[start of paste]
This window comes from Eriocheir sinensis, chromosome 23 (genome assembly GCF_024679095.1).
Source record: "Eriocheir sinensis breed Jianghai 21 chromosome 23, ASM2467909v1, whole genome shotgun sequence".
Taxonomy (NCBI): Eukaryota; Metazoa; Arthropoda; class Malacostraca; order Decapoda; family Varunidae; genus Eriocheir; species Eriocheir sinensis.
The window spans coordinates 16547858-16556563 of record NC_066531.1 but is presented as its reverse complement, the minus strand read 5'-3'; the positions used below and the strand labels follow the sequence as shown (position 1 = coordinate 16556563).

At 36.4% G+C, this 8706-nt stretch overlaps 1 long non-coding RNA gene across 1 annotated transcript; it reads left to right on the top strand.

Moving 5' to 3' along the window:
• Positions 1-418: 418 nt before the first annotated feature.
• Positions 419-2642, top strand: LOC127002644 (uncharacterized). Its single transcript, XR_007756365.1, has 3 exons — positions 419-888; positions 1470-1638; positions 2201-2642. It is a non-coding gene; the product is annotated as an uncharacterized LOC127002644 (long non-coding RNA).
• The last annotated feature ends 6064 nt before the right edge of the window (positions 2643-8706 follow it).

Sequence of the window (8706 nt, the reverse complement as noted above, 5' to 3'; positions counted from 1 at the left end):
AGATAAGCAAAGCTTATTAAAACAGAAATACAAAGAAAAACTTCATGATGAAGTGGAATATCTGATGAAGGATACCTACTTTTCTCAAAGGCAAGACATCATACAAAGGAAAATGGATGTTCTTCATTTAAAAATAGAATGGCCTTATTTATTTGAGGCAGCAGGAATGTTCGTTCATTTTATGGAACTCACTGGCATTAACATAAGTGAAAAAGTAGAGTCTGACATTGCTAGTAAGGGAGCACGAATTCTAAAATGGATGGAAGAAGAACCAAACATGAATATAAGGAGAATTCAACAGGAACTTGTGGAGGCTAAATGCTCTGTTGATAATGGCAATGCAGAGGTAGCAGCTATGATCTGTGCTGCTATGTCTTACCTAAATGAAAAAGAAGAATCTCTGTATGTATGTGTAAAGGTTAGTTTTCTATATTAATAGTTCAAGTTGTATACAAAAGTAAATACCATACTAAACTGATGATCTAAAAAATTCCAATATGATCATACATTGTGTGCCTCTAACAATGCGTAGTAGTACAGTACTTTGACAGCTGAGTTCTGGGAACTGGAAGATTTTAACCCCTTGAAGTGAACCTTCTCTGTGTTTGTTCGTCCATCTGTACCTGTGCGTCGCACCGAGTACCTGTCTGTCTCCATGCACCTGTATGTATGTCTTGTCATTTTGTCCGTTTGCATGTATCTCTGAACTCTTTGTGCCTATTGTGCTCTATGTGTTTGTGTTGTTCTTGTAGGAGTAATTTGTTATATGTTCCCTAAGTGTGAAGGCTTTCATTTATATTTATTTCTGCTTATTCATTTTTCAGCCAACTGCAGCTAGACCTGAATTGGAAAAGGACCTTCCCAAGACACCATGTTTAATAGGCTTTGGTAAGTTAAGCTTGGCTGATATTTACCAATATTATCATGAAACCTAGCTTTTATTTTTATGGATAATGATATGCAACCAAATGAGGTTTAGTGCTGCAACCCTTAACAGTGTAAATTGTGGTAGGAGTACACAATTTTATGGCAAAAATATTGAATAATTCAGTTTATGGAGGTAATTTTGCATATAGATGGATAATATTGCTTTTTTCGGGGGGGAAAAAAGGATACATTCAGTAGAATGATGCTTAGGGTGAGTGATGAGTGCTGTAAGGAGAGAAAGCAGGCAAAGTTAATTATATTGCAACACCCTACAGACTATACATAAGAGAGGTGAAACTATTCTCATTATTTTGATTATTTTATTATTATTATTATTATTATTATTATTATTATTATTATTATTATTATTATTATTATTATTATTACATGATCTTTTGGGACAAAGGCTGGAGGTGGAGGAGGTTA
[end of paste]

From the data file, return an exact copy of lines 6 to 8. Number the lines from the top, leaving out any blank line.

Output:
Moving 5' to 3' along the window:
• Positions 1-418: 418 nt before the first annotated feature.
• Positions 419-2642, top strand: LOC127002644 (uncharacterized). Its single transcript, XR_007756365.1, has 3 exons — positions 419-888; positions 1470-1638; positions 2201-2642. It is a non-coding gene; the product is annotated as an uncharacterized LOC127002644 (long non-coding RNA).